In the first sensitivity experiment (CESM 9k R14), the first indirect effect on the simulated climate is modified by setting the cloud droplet effective radius, (Reff ) in the model to a constant value. This value is chosen to be representative for pristine conditions. In the second sensitivity experiment (CESM 9k CAMO), the representation of both the direct and first indirect effects is modified. An atmosphere-only model with interactive aerosols is used to simulate the early Holocene aerosol loading and the change in Reff due to the decrease in atmospheric aerosols.

    The changes in aerosol effects introduced in the two sensitivity experiments differ both in magnitude and spatial pattern. We find that despite the difference in the spatial pattern of the changes in the aerosol effects, the warming patterns in the two sensitivity experiments are similar; the surface temperature increases in both simulations, with an enhanced warming in the Arctic region. The warming is approximately twice as large in the CESM 9k R14 simulation than in the CESM 9k CAMO simulation.

  • 12.
    Brandefelt, Jenny
    et al.
    KTH, School of Engineering Sciences (SCI), Mechanics, Turbulence. KTH, School of Engineering Sciences (SCI), Centres, Linné Flow Center, FLOW.
    Kjellstrom, E
    Naslund, J O
    Strandberg, G
    Voelker, A H L
    Wohlfarth, B
    A coupled climate model simulation of Marine Isotope Stage 3 stadial climate2011In: Climate of the Past, ISSN 1814-9324, E-ISSN 1814-9332, Vol. 7, no 2, p. 649-670Article in journal (Refereed)
    Abstract [en]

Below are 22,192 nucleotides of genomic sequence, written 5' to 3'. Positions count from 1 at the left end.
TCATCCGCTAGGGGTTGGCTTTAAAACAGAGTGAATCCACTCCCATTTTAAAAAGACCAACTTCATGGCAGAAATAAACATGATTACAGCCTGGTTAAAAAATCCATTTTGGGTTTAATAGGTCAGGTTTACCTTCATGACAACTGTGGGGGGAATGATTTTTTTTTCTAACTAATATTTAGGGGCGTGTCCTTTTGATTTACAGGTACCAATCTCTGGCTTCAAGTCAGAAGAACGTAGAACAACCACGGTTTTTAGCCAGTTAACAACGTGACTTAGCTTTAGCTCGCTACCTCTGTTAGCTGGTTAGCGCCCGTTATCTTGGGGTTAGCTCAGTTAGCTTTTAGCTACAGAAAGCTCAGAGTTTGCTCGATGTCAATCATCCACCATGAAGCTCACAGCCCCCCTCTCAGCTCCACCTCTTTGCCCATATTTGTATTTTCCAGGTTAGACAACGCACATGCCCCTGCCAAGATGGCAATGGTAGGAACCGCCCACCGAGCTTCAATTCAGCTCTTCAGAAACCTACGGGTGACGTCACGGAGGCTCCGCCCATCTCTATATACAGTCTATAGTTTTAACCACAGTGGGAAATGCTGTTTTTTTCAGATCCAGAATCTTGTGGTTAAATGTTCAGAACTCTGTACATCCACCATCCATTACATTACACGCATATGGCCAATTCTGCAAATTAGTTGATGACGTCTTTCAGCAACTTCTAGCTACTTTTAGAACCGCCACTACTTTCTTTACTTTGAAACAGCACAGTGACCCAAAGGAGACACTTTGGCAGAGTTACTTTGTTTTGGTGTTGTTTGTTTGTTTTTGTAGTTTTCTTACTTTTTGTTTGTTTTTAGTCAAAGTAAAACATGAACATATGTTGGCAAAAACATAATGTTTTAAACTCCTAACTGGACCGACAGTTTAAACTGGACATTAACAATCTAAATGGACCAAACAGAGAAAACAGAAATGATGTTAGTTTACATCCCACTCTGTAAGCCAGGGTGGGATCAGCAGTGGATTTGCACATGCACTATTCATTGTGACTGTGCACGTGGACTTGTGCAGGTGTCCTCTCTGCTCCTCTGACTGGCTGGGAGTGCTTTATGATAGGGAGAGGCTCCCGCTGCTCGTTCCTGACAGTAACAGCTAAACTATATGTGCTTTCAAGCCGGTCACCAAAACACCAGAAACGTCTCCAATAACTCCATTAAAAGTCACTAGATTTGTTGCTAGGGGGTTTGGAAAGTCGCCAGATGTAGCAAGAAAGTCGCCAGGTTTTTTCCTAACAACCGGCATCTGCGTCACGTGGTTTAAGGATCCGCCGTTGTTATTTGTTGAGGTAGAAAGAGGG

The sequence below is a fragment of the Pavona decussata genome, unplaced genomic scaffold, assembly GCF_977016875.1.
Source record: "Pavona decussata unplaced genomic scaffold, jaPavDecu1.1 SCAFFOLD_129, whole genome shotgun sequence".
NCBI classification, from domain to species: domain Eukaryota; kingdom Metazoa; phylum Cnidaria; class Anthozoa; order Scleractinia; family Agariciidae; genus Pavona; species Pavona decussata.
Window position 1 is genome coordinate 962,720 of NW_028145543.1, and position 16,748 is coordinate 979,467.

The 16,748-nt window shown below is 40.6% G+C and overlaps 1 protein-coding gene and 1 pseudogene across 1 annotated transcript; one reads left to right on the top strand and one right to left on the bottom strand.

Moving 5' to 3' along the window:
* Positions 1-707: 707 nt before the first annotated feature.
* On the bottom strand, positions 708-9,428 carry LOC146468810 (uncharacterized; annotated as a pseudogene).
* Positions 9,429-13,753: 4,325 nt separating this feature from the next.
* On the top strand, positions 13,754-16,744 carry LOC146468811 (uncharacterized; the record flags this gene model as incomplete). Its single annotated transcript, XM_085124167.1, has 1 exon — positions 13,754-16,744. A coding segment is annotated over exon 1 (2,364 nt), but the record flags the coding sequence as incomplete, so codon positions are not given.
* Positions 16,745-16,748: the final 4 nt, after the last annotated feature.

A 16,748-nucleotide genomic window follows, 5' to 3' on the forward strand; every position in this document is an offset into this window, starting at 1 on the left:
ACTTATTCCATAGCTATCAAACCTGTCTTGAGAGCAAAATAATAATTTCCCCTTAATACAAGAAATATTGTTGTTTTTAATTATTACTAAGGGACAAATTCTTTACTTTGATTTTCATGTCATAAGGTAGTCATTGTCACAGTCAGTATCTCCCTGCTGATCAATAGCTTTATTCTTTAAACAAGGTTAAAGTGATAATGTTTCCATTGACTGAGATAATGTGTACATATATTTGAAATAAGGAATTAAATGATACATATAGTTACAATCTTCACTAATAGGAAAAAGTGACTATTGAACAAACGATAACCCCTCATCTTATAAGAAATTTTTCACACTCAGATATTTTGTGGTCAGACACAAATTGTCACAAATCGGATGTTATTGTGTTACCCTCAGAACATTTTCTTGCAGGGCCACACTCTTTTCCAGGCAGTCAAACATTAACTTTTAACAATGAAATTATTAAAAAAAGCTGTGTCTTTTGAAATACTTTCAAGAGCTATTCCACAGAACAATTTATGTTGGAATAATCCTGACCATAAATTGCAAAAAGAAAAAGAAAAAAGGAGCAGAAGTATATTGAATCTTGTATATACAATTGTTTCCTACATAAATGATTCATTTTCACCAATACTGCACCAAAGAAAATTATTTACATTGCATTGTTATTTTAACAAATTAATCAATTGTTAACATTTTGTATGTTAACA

We present a coupled global climate model (CGCM) simulation, integrated for 1500 yr to quasi-equilibrium, of a stadial (cold period) within Marine Isotope Stage 3 (MIS 3). The simulated Greenland stadial 12 (GS12; similar to 44 ka BP) annual global mean surface temperature (T-s) is 5.5 degrees C lower than in the simulated recent past (RP) climate and 1.3 degrees C higher than in the simulated Last Glacial Maximum (LGM; 21 ka BP) climate. The simulated GS12 is evaluated against proxy data and previous modelling studies of MIS3 stadial climate. We show that the simulated MIS 3 climate, and hence conclusions drawn regarding the dynamics of this climate, is highly model-dependent. The main findings are: (i) Proxy sea surface temperatures (SSTs) are higher than simulated SSTs in the central North Atlantic, in contrast to earlier simulations of MIS 3 stadial climate in which proxy SSTs were found to be lower than simulated SST. (ii) The Atlantic Meridional Overturning Circulation (AMOC) slows down by 50% in the GS12 climate as compared to the RP climate. This slowdown is attained without freshwater forcing in the North Atlantic region, a method used in other studies to force an AMOC shutdown. (iii) El-Nino-Southern Oscillation (ENSO) teleconnections in mean sea level pressure (MSLP) are significantly modified by GS12 and LGM forcing and boundary conditions. (iv) Both the mean state and variability of the simulated GS12 is dependent on the equilibration. The annual global mean T-s only changes by 0.10 degrees C from model years 500-599 to the last century of the simulation, indicating that the climate system may be close to equilibrium already after 500 yr of integration. However, significant regional differences between the last century of the simulation and model years 500-599 exist. Further, the difference between simulated and proxy SST is reduced from model years 500-599 to the last century of the simulation. The results of the ENSO variability analysis is also shown to depend on the equilibration.